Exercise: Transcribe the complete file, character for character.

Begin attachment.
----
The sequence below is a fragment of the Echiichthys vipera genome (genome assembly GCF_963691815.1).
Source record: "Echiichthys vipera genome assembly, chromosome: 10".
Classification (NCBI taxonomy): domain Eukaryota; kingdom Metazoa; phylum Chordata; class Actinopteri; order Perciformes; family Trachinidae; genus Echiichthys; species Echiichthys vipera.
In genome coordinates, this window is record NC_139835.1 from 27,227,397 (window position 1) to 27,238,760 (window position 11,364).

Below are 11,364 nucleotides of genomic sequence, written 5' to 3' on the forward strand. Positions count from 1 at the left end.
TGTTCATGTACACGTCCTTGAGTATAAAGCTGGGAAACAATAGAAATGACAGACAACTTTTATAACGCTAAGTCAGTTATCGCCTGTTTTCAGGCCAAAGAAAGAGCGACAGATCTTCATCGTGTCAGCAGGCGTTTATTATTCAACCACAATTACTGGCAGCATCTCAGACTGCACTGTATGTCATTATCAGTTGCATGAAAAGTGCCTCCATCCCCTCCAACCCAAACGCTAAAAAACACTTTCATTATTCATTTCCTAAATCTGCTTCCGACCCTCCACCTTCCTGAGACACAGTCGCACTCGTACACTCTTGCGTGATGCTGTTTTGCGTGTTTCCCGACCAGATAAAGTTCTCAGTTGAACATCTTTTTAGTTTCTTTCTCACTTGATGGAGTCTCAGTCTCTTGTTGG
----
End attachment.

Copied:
The sequence below is a fragment of the Echiichthys vipera genome (genome assembly GCF_963691815.1).
Source record: "Echiichthys vipera genome assembly, chromosome: 10".
Classification (NCBI taxonomy): domain Eukaryota; kingdom Metazoa; phylum Chordata; class Actinopteri; order Perciformes; family Trachinidae; genus Echiichthys; species Echiichthys vipera.
In genome coordinates, this window is record NC_139835.1 from 27,227,397 (window position 1) to 27,238,760 (window position 11,364).

Below are 11,364 nucleotides of genomic sequence, written 5' to 3' on the forward strand. Positions count from 1 at the left end.
TGTTCATGTACACGTCCTTGAGTATAAAGCTGGGAAACAATAGAAATGACAGACAACTTTTATAACGCTAAGTCAGTTATCGCCTGTTTTCAGGCCAAAGAAAGAGCGACAGATCTTCATCGTGTCAGCAGGCGTTTATTATTCAACCACAATTACTGGCAGCATCTCAGACTGCACTGTATGTCATTATCAGTTGCATGAAAAGTGCCTCCATCCCCTCCAACCCAAACGCTAAAAAACACTTTCATTATTCATTTCCTAAATCTGCTTCCGACCCTCCACCTTCCTGAGACACAGTCGCACTCGTACACTCTTGCGTGATGCTGTTTTGCGTGTTTCCCGACCAGATAAAGTTCTCAGTTGAACATCTTTTTAGTTTCTTTCTCACTTGATGGAGTCTCAGTCTCTTGTTGG